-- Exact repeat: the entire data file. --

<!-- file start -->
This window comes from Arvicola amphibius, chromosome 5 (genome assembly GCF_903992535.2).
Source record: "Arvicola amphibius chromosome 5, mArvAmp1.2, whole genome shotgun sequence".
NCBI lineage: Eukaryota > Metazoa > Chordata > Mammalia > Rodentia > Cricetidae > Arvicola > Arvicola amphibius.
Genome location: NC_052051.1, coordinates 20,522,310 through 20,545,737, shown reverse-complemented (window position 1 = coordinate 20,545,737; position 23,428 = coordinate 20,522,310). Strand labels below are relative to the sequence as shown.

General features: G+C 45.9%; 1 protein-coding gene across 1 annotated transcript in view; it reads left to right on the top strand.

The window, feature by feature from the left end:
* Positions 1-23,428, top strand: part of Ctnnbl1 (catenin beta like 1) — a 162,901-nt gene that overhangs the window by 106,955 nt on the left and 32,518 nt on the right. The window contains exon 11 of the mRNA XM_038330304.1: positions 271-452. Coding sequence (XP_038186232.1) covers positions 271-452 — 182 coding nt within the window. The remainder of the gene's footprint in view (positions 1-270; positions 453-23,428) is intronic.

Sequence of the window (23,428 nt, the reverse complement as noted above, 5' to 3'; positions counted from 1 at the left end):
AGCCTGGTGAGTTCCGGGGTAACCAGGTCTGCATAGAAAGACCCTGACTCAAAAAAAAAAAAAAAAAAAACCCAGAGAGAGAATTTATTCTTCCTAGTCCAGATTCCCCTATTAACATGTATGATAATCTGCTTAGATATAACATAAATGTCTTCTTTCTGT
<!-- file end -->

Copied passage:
This window comes from Arvicola amphibius, chromosome 5 (genome assembly GCF_903992535.2).
Source record: "Arvicola amphibius chromosome 5, mArvAmp1.2, whole genome shotgun sequence".
NCBI lineage: Eukaryota > Metazoa > Chordata > Mammalia > Rodentia > Cricetidae > Arvicola > Arvicola amphibius.
Genome location: NC_052051.1, coordinates 20,522,310 through 20,545,737, shown reverse-complemented (window position 1 = coordinate 20,545,737; position 23,428 = coordinate 20,522,310). Strand labels below are relative to the sequence as shown.

General features: G+C 45.9%; 1 protein-coding gene across 1 annotated transcript in view; it reads left to right on the top strand.

The window, feature by feature from the left end:
* Positions 1-23,428, top strand: part of Ctnnbl1 (catenin beta like 1) — a 162,901-nt gene that overhangs the window by 106,955 nt on the left and 32,518 nt on the right. The window contains exon 11 of the mRNA XM_038330304.1: positions 271-452. Coding sequence (XP_038186232.1) covers positions 271-452 — 182 coding nt within the window. The remainder of the gene's footprint in view (positions 1-270; positions 453-23,428) is intronic.

Sequence of the window (23,428 nt, the reverse complement as noted above, 5' to 3'; positions counted from 1 at the left end):
AGCCTGGTGAGTTCCGGGGTAACCAGGTCTGCATAGAAAGACCCTGACTCAAAAAAAAAAAAAAAAAAAACCCAGAGAGAGAATTTATTCTTCCTAGTCCAGATTCCCCTATTAACATGTATGATAATCTGCTTAGATATAACATAAATGTCTTCTTTCTGT